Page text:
A significant reduction in energy consumption can be achieved by applying Process Integration methodology. More sustainable process solutions can be achieved both environmentally friendlier (reducing the emissions and pollution) and economically more attractive (reducing utility cost). An improved process design can be achieved by an appropriate trade-off between investment and operating cost. However, the trade-off can only be established correctly if it reflects the future variability, and even unpredictability, of prices for utilities, raw material and products. The objective of this work was to optimise process design for full process lifetime by considering some provisions for future price fluctuations.
Most process synthesis models are single-period models that only consider only fixed cost coefficients. However, prices are fluctuating rather quickly and an optimal process design obtained for one year can be different for another. This work focused on the separation processes as they consume a significant amount of energy. The synthesis of a distillation column sequence integrated with its heat exchanger network was used as a case study for the separation of a multi-component stream into pure component products. In order to consider future price fluctuations, a multi-period mixed-integer nonlinear (MINLP) model was developed. Different projections regarding utility prices based on past prices were derived at due to the uncertainties of forecasting. Maximisation of Net Present Value was chosen as an optimisation criterion, in order to account for future price fluctuations and the time-value of money over a full lifetime.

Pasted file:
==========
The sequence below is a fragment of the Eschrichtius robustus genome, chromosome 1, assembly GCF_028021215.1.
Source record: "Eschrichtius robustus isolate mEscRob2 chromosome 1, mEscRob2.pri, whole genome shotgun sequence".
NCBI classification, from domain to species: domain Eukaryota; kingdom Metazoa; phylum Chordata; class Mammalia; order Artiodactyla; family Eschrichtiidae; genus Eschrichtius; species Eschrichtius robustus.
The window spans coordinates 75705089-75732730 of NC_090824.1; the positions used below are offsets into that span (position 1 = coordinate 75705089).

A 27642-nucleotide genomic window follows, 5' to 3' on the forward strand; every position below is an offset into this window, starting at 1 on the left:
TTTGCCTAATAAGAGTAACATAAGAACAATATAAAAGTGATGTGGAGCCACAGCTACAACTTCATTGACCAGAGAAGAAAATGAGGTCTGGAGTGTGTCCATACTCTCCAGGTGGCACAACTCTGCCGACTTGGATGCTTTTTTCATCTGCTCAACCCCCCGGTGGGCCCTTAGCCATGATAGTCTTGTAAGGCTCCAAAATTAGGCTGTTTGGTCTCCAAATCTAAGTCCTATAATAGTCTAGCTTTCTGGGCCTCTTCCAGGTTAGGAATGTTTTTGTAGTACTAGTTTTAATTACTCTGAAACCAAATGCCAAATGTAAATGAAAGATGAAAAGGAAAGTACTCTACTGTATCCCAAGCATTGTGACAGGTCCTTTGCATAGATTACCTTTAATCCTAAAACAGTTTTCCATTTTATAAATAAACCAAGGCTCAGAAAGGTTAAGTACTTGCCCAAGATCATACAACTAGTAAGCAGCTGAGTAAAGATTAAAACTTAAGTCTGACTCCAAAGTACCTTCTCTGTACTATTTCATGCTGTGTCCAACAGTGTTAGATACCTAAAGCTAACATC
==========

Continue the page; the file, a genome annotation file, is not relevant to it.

Trade-off between investment and operating cost, and their distribution between the heat exchanger network (HEN) and the distillation columns were evaluated in the following step. Significant utility savings and a reduction in operational cost can be achieved in this way when compared to those cases where empirical actual-to-minimal ratios within the range of 1.2 - 1.5 is used, especially when future utility prices are considered.
The solution obtained by this novel optimisation methodology seems to be more robust compared to the conventional single–period optimisation as it reflects any forecasted future price fluctuations. Consequently, the probability of meeting the optimal design for each year over a full lifetime of the separation process is thus higher.